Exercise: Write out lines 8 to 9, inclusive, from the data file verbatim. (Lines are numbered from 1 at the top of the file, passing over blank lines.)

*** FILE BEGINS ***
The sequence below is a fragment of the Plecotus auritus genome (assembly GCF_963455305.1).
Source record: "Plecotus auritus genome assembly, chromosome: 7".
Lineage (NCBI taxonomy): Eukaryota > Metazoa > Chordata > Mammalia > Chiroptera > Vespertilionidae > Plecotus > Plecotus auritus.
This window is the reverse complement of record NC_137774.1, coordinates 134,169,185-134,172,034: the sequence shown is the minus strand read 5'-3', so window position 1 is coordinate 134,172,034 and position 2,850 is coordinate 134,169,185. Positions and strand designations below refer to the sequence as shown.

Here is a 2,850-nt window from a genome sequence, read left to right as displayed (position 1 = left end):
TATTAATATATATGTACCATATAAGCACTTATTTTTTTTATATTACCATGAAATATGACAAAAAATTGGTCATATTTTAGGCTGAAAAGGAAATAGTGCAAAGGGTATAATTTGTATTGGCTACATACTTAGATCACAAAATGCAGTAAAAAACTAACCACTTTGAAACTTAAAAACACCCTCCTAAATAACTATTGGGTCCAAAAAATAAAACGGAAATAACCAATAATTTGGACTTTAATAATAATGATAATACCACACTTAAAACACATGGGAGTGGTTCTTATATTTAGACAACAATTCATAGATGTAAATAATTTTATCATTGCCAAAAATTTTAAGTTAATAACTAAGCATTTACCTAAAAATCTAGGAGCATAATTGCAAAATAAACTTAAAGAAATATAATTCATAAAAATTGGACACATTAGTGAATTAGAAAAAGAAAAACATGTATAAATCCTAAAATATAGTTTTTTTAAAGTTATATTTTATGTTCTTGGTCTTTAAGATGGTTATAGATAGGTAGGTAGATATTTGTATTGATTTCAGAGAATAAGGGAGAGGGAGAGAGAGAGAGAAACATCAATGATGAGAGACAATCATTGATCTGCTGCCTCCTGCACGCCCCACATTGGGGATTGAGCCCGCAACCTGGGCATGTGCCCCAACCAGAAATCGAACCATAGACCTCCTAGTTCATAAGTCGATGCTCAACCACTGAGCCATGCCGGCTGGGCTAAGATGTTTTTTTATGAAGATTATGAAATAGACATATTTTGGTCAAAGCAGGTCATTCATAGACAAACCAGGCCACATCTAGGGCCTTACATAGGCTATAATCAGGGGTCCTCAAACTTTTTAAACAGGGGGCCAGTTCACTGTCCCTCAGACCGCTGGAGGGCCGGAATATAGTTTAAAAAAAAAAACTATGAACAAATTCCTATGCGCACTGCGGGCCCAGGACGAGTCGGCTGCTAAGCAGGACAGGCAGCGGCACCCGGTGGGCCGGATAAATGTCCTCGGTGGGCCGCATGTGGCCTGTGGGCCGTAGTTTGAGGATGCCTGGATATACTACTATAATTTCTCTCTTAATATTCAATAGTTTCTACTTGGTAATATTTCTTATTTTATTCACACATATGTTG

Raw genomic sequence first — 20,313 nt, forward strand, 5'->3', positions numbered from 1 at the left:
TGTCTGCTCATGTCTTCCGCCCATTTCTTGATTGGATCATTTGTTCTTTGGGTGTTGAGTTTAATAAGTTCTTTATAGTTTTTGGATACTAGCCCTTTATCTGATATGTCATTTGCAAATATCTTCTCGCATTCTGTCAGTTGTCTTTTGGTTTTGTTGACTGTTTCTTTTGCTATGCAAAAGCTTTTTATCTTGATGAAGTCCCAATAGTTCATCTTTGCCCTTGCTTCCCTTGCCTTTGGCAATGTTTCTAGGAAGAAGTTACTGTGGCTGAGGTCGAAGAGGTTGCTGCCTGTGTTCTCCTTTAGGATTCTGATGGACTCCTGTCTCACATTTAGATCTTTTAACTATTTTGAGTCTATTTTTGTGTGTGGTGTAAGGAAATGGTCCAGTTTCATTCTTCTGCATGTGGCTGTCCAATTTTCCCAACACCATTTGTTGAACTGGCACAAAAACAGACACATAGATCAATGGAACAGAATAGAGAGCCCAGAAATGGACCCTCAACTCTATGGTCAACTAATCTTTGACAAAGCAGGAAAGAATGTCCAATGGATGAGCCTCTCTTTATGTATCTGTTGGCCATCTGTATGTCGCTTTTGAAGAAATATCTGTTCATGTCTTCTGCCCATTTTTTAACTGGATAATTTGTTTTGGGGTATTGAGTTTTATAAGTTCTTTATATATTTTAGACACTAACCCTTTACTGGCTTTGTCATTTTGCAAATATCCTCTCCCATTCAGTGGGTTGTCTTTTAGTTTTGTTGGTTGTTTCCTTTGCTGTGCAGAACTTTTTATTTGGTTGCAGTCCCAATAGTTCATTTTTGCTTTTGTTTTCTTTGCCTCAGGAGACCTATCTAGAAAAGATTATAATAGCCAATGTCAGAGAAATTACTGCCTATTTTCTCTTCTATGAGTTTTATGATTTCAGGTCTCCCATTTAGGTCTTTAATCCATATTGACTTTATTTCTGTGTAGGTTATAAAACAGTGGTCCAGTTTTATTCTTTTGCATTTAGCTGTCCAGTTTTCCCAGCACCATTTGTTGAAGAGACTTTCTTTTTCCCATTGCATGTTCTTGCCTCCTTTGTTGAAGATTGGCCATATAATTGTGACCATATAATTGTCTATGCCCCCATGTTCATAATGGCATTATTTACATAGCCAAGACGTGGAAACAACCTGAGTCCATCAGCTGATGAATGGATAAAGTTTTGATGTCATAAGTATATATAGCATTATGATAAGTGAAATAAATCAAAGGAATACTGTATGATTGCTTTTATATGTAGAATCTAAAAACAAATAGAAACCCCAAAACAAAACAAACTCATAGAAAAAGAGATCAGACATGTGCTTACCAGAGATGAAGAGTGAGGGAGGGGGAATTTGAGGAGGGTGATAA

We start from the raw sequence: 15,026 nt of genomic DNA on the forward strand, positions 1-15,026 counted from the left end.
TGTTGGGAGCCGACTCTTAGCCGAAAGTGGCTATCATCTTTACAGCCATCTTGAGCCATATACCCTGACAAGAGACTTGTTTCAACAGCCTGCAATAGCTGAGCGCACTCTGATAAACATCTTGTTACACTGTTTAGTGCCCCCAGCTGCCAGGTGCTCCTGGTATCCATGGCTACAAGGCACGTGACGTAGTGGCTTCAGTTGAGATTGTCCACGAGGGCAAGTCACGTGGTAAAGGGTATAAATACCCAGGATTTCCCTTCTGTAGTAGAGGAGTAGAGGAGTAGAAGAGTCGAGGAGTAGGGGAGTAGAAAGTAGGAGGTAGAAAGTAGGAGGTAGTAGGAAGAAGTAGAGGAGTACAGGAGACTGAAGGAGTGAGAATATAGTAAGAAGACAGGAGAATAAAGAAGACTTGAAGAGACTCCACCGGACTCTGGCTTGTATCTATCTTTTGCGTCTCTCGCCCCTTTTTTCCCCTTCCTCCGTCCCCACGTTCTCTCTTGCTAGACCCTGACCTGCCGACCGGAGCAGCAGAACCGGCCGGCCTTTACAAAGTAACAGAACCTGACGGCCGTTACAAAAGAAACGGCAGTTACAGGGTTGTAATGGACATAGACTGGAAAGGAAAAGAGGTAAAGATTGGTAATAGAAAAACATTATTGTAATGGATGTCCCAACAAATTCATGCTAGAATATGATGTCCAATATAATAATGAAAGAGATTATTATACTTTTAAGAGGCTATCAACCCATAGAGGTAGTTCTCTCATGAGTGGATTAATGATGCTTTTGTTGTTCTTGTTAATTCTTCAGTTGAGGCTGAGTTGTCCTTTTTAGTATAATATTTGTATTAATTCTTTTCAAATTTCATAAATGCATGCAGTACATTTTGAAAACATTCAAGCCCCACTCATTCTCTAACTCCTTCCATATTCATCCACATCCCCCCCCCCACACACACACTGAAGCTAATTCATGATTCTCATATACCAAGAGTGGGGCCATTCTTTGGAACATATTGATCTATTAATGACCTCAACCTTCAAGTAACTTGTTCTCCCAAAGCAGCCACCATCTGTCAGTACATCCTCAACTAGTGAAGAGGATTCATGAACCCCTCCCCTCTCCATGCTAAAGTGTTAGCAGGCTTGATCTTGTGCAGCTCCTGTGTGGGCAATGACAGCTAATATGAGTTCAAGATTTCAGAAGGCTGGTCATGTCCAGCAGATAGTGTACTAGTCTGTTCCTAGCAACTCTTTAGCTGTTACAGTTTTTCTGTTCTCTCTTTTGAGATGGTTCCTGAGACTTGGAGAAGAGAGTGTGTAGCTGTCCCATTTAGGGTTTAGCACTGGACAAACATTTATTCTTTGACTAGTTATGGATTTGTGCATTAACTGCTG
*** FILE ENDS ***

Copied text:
TGTCTGCTCATGTCTTCCGCCCATTTCTTGATTGGATCATTTGTTCTTTGGGTGTTGAGTTTAATAAGTTCTTTATAGTTTTTGGATACTAGCCCTTTATCTGATATGTCATTTGCAAATATCTTCTCGCATTCTGTCAGTTGTCTTTTGGTTTTGTTGACTGTTTCTTTTGCTATGCAAAAGCTTTTTATCTTGATGAAGTCCCAATAGTTCATCTTTGCCCTTGCTTCCCTTGCCTTTGGCAATGTTTCTAGGAAGAAGTTACTGTGGCTGAGGTCGAAGAGGTTGCTGCCTGTGTTCTCCTTTAGGATTCTGATGGACTCCTGTCTCACATTTAGATCTTTTAACTATTTTGAGTCTATTTTTGTGTGTGGTGTAAGGAAATGGTCCAGTTTCATTCTTCTGCATGTGGCTGTCCAATTTTCCCAACACCATTTGTTGAACTGGCACAAAAACAGACACATAGATCAATGGAACAGAATAGAGAGCCCAGAAATGGACCCTCAACTCTATGGTCAACTAATCTTTGACAAAGCAGGAAAGAATGTCCAATGGATGAGCCTCTCTTTATGTATCTGTTGGCCATCTGTATGTCGCTTTTGAAGAAATATCTGTTCATGTCTTCTGCCCATTTTTTAACTGGATAATTTGTTTTGGGGTATTGAGTTTTATAAGTTCTTTATATATTTTAGACACTAACCCTTTACTGGCTTTGTCATTTTGCAAATATCCTCTCCCATTCAGTGGGTTGTCTTTTAGTTTTGTTGGTTGTTTCCTTTGCTGTGCAGAACTTTTTATTTGGTTGCAGTCCCAATAGTTCATTTTTGCTTTTGTTTTCTTTGCCTCAGGAGACCTATCTAGAAAAGATTATAATAGCCAATGTCAGAGAAATTACTGCCTATTTTCTCTTCTATGAGTTTTATGATTTCAGGTCTCCCATTTAGGTCTTTAATCCATATTGACTTTATTTCTGTGTAGGTTATAAAACAGTGGTCCAGTTTTATTCTTTTGCATTTAGCTGTCCAGTTTTCCCAGCACCATTTGTTGAAGAGACTTTCTTTTTCCCATTGCATGTTCTTGCCTCCTTTGTTGAAGATTGGCCATATAATTGTGACCATATAATTGTCTATGCCCCCATGTTCATAATGGCATTATTTACATAGCCAAGACGTGGAAACAACCTGAGTCCATCAGCTGATGAATGGATAAAGTTTTGATGTCATAAGTATATATAGCATTATGATAAGTGAAATAAATCAAAGGAATACTGTATGATTGCTTTTATATGTAGAATCTAAAAACAAATAGAAACCCCAAAACAAAACAAACTCATAGAAAAAGAGATCAGACATGTGCTTACCAGAGATGAAGAGTGAGGGAGGGGGAATTTGAGGAGGGTGATAA

We start from the raw sequence: 15,026 nt of genomic DNA on the forward strand, positions 1-15,026 counted from the left end.